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Randsco News

It takes time to create blog entries and not everything that happens, merits an entry. So, we've created this 'news' section, to keep readers up-to-date with our misadventures and accomplishments. Read about it here FIRST, before it makes it into a blog entry.

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Bike Crash Update

May 27th, 2011  · stk

NewsBrief: [Bike Crash Update] It's been nearly three weeks since Alex broke her arm in a freak bicycle accident. Here's an update on her progress ...

After 20 Days

Alex with her broken arm in a cast

Hutton House - Twenty days ago, Alex crashed her new bicycle into a ditch near the house. It wasn't a particularly steep ditch, nor was it filled with big boulders (like further up the roadway). She just landed awkwardly and then the bicycle landed on top of her.

When she walked down the driveway, she said, "I think I broke my arm!" as she sobbed.

She hadn't a bruise on her, nor a scratch. Dad thought for sure she was OKAY ... till he felt her arm.

"We better take off your jacket," he said.

Sure enough, it looked like Alex had dislocated her elbow. Rachel rushed her off to the Urgent Care facility in Ladysmith where, as a precaution, they took an X-Ray, before any attempts to put it back in place.

An initial look at the X-Ray seemed to indicate that Alex had only dislocated her elbow, but upon closer scrutiny, they decided it might be broken, as well. They recommended that Alex head up to Nanaimo Regional Hospital, in case surgery was needed.

After visiting the Emergency Room, doctors in Nanaimo decided that it was indeed a break and because there were operating theatres available, that the operation would take place that very day. She was admitted, prepped for surgery and underwent a general anesthetic which put her out cold. It was only afterward, that we learned that a closed reduction (relocation of the elbow, without cutting any skin) was successful and seemingly snapped the bone back in place too.

This was good news, as it meant that Alex wouldn't have to "go under the knife".

Her arm was wrapped in a fibreglqass "half-cast", which held her arm in a bent position. The cast was wrapped and held in place by a long Ace bandage. Alex was groggy, after the surgery, but her spirits were good. She was sent home after several hours of observation.

The cast was on for a week (and then left on during the weekend, as we embarked upon our annual 'Fire Hall Fishing Derby' camping weekend, up at Nanaimo Lakes). Better to have the cast on, protecting Alex's arm whilst playing and then off at night, whilst sleeping.

Alex didn't seem to be in much pain, but as one might expect, she didn't have a great range of motion with her elbow, either.

It's now been nearly three weeks since her accident and she's been out of the cast for some time. She's been instructed to try to straighten her arm as much as possible, but it pains her to do so and she still has limited motion. (She can barely touch her shoulder with her right hand and still can't straighten her right arm ... missing about 20-degrees of movement).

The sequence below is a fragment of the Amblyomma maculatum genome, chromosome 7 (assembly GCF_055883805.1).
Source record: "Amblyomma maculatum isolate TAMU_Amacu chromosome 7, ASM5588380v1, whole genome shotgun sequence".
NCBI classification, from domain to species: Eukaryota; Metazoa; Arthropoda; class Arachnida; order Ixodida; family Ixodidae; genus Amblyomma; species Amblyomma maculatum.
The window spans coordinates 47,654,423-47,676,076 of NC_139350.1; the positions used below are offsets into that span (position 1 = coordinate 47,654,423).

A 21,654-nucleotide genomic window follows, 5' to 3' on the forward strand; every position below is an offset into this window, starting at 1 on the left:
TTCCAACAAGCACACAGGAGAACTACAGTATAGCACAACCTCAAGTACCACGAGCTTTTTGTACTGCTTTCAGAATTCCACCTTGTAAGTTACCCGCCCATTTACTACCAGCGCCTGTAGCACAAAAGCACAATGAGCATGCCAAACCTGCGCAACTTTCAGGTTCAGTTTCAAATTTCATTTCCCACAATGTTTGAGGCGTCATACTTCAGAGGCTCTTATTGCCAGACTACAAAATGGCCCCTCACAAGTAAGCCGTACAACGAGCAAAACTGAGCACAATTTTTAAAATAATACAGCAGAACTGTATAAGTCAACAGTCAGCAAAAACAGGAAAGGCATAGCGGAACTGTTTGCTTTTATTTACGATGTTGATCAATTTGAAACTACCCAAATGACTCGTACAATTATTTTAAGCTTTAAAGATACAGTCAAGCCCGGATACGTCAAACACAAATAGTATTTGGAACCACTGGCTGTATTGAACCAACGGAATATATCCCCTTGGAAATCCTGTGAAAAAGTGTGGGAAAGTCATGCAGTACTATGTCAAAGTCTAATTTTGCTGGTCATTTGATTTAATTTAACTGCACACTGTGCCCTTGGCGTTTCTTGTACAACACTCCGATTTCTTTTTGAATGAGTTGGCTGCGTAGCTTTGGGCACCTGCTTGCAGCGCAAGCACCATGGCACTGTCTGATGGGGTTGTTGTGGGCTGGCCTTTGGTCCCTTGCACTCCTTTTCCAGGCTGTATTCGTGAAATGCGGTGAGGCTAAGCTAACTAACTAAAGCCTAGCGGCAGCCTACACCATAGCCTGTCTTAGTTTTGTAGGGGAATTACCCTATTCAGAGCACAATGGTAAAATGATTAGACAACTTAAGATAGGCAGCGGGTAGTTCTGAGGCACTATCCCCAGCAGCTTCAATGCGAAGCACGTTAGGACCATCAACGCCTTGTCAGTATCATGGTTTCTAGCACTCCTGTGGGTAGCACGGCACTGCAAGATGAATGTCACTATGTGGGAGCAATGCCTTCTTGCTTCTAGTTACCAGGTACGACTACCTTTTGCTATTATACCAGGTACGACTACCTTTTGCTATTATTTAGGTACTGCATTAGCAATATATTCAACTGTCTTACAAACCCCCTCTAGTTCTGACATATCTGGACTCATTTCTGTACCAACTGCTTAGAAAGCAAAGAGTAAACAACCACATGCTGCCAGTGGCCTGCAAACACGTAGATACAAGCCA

She had a follow-up visit to the doctor just after one week. The bone fragment that broke is roughly in the same position as it was after the closed reduction ... sitting just a tad further away than it was originally. The surgeon says this shouldn't cause much problem and will probably result in a slight thickening of her elbow - nothing more.

Alex has another follow-up visit this coming Tuesday and we'll be eager to hear what he says about the (continued) limited range of motion. Alex doesn't like trying to straighten her arm - "because it hurts," she says and hasn't been working at it as diligently as she could, as a result. Because she'd predominantly left-handed, having her right arm out of commission doesn't seem to bother her too much, as she carries it around like a broken wing.

Anxious parents want the assurance that she won't have a "broken wing" for life and are eager to see her healed with a full and complete range of motion.

Meanwhile, in other news ... both Rachel and Scott reported spotting loads more grey hairs on their heads this past week. Neither know why this might be. Any ideas?

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Updated: 22-Jun-2011
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Bicycle Crash

May 7th, 2011  · stk

NewsBrief: [title] blah blah •

Bad Day for the Oop

The Hutton House - Alex took a tumble on her new bicycle (which has gears and front/rear hand-brakes). She went into a steep ditch not too far from our driveway.

Mom and Dad weren't there to witness the event, but heard a crying Alex walking down the long driveway.

"I think I broke my arm," she says.

Alex looked fine. No cuts, scrapes or blood anywhere. But when Dad felt her arm through her long-sleeved jacket, he was immediately concerned.

"That doesn't feel right," he said to himself.

He quickly exposed the arm, by taking off the jacket. Sure enough, it looked like Alex had dislocated her elbow.

Mom took Alex down to Urgent Care facility in Ladysmith. She's down there right now getting X-Rays - to make sure there's nothing broken - before they consider putting her elbow back in place.

Poor Oop. :(

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Updated: 27-May-2011
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Five Tips for Hiking with Kids

April 25th, 2011  · Nicole

In her first article for randsco.com, guest author Nicole provides five tips for hiking with kids. Just because you have young kids doesn't mean parents have to put away their hiking gear. Hiking with kids is a great way to combine family time, healthy exercise and teaching children about the natural world. Learn more!

Five Tips Help Make Hiking with Kids FUN!